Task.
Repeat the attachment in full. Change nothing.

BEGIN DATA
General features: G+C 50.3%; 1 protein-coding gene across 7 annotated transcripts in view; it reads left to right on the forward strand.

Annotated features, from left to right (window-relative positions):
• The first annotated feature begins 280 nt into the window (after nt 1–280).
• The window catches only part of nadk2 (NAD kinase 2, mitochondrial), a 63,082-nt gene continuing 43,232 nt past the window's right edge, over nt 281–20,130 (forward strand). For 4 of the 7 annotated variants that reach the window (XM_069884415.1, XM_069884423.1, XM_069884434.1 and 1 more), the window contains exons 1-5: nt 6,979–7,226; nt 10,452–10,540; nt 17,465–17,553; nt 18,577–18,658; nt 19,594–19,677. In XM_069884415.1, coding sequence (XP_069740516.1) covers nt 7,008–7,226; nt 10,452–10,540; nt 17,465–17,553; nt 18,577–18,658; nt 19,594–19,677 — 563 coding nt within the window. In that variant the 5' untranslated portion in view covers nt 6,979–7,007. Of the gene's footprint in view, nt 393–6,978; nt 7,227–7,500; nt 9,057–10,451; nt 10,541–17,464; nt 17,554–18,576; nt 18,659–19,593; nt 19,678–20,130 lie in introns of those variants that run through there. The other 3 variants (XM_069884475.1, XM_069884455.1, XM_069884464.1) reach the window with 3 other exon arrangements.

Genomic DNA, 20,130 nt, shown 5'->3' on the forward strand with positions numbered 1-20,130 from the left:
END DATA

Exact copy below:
General features: G+C 50.3%; 1 protein-coding gene across 7 annotated transcripts in view; it reads left to right on the forward strand.

Annotated features, from left to right (window-relative positions):
• The first annotated feature begins 280 nt into the window (after nt 1–280).
• The window catches only part of nadk2 (NAD kinase 2, mitochondrial), a 63,082-nt gene continuing 43,232 nt past the window's right edge, over nt 281–20,130 (forward strand). For 4 of the 7 annotated variants that reach the window (XM_069884415.1, XM_069884423.1, XM_069884434.1 and 1 more), the window contains exons 1-5: nt 6,979–7,226; nt 10,452–10,540; nt 17,465–17,553; nt 18,577–18,658; nt 19,594–19,677. In XM_069884415.1, coding sequence (XP_069740516.1) covers nt 7,008–7,226; nt 10,452–10,540; nt 17,465–17,553; nt 18,577–18,658; nt 19,594–19,677 — 563 coding nt within the window. In that variant the 5' untranslated portion in view covers nt 6,979–7,007. Of the gene's footprint in view, nt 393–6,978; nt 7,227–7,500; nt 9,057–10,451; nt 10,541–17,464; nt 17,554–18,576; nt 18,659–19,593; nt 19,678–20,130 lie in introns of those variants that run through there. The other 3 variants (XM_069884475.1, XM_069884455.1, XM_069884464.1) reach the window with 3 other exon arrangements.

Genomic DNA, 20,130 nt, shown 5'->3' on the forward strand with positions numbered 1-20,130 from the left: